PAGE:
–The Grace of Mary Traverse, Timberlake WertenbakerThere are so many marvelous lines and stunning passages in this script, I hesitate to pull out one bit to represent. Put this on your reading list. Better yet, stage the thing. Especially recommended for feminists and women’s studies scholars.
I studied an early, cardstock-bound copy of this book while working on my NeoVaudeville grant presentation back in 2009. It’s a little fact-heavy but boasts a few memorable anectdotes and is a worth $13 for those interested in vaudeville and theatrical history –especially if they’re from Scranton.
I’m personally curious to read the last chapter — as one of the few journalists covering theater in Scranton for the past decade (as well as consistantly working on the production end in my freelance life). and I’ve never met or spoken with the author as far as I can remember but according to her bio she has participated in local cemetery theater productions.
“If You Can Play Scranton is a theatrical history of America as seen through the famous performers who came to Scranton, Pennsylvania. It discusses performances by the best known actors and actresses of the tragic and comic stage, ethnic performers, vaudevillians, musical comedy, concert, orchestra and band performers from 1871-2010. At the turn of the 20th century, Scranton was one of the most famous try-out towns for legitimate stage productions. The sophisticated taste of its audience, created by extensive exposure to world renown talent, continues to this day.”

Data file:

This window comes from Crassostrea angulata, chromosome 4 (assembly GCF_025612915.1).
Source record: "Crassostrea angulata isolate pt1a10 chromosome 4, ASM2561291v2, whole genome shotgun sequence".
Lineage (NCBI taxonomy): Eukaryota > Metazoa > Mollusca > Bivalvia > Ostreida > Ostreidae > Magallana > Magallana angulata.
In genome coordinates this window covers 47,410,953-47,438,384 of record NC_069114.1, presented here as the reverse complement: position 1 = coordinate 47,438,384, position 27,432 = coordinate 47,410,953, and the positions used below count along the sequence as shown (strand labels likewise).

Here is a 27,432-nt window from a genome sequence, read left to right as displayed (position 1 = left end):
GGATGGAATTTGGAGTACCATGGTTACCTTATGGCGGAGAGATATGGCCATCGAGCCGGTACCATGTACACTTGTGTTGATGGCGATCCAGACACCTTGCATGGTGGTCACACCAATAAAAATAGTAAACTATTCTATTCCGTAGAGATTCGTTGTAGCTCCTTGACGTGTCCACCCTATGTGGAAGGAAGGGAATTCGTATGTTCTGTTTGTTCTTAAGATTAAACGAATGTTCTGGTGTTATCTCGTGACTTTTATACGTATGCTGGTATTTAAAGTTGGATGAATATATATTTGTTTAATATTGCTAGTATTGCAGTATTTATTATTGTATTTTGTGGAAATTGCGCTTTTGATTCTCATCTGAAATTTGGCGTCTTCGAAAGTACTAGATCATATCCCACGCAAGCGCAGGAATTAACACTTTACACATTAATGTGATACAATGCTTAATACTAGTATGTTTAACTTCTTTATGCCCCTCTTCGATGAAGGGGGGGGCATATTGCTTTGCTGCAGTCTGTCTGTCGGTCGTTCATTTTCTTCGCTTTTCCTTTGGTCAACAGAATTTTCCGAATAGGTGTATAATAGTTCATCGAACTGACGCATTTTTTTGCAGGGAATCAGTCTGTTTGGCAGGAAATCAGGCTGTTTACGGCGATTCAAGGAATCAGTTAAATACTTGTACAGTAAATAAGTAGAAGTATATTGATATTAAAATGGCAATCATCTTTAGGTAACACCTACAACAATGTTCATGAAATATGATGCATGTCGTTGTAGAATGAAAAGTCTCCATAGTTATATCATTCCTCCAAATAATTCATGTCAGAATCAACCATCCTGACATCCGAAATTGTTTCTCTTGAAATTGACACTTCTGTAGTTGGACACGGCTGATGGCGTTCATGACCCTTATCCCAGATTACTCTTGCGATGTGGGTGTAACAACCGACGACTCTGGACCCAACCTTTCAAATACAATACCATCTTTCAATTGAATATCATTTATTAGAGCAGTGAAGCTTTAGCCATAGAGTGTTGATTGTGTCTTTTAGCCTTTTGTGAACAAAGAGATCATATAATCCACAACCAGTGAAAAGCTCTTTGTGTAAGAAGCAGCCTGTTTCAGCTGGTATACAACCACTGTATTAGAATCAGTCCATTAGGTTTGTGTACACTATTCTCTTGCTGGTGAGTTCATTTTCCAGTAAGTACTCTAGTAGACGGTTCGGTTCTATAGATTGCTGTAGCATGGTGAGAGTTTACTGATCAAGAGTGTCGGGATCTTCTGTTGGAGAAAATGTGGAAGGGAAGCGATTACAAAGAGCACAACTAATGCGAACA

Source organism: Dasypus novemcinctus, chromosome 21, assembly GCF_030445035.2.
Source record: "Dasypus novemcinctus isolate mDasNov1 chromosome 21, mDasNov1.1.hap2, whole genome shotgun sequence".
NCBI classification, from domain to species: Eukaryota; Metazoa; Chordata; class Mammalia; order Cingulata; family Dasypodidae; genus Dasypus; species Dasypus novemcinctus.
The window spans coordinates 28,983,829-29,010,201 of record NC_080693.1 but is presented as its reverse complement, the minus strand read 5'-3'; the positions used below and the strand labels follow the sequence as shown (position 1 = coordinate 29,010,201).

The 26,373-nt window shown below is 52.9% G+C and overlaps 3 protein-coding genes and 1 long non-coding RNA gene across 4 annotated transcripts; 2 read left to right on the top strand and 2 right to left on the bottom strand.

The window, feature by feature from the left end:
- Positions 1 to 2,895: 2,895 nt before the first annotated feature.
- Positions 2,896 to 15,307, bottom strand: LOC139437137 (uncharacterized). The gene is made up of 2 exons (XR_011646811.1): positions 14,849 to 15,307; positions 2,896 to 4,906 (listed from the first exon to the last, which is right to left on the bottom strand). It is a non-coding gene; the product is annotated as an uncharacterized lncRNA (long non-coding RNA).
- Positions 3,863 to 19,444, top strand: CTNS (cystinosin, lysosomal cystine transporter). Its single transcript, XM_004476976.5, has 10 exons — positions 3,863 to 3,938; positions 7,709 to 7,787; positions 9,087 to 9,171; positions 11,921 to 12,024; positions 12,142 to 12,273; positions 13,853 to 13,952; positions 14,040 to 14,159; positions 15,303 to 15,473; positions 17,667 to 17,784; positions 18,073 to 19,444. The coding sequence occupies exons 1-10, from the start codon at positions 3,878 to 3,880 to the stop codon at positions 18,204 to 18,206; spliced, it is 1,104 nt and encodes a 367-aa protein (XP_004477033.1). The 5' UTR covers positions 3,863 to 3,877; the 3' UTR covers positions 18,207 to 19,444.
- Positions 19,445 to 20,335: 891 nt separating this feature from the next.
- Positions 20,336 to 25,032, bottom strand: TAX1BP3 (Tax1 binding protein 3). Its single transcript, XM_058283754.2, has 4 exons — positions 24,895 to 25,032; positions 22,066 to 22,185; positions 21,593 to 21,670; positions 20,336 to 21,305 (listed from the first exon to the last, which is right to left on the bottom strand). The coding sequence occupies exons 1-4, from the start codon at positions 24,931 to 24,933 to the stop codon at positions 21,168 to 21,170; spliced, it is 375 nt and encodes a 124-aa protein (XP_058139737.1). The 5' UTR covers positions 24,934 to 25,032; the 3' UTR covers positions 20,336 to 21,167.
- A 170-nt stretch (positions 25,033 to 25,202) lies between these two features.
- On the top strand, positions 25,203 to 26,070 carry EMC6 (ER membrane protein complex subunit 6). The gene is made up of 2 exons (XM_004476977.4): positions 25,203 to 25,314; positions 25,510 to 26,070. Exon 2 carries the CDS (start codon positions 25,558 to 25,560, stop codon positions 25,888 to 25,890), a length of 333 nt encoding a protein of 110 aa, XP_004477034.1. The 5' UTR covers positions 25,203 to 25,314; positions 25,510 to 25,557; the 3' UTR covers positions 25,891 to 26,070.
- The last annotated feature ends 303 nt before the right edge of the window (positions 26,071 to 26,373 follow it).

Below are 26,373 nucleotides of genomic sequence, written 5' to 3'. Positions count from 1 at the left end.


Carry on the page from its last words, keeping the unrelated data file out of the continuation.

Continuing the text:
Playwright Sarah Ruhl reads excerpts from “75 Essays I Don’t Have the Time to Write” in the Pearn Auditorium at the University of Scranton on Friday, October 21, 2011.
For an engaging personal account of the event, read Matthew Hinton’s post “A RETURN (to ART / PACK MENTALITY) … SARAH RUHL PROSELYTIZES at the UofS … and ECHOES in SOUND and LIGHT,” at The Analog Art Blog.
Writing about the perhaps desperately over the top attempts of Broadway theaters to transport its audience to a world more in line with the subject at hand than the privileged bland Americana in which they live their daily lives, Isherwood writes: The drawback to this kind of immersive décor is that it can border on the theme park-ish, turning the specific into the ersatz and treading dangerously close to kitsch. We may be on Broadway, but we are still hip, the furnishings all but scream.
I think the trend is less alarming for its potential aesthetic abuse than it is, well… hilarious. People are paying big bucks to be transported into a safe simulation … supposedly authentic (but not) of the world as others know it. Or knew it. This is an essential function of art. To improve upon reality. To take the foreign that we fear and make it easier to digest.
Broadway is lactose free skim milk? Whatever that is.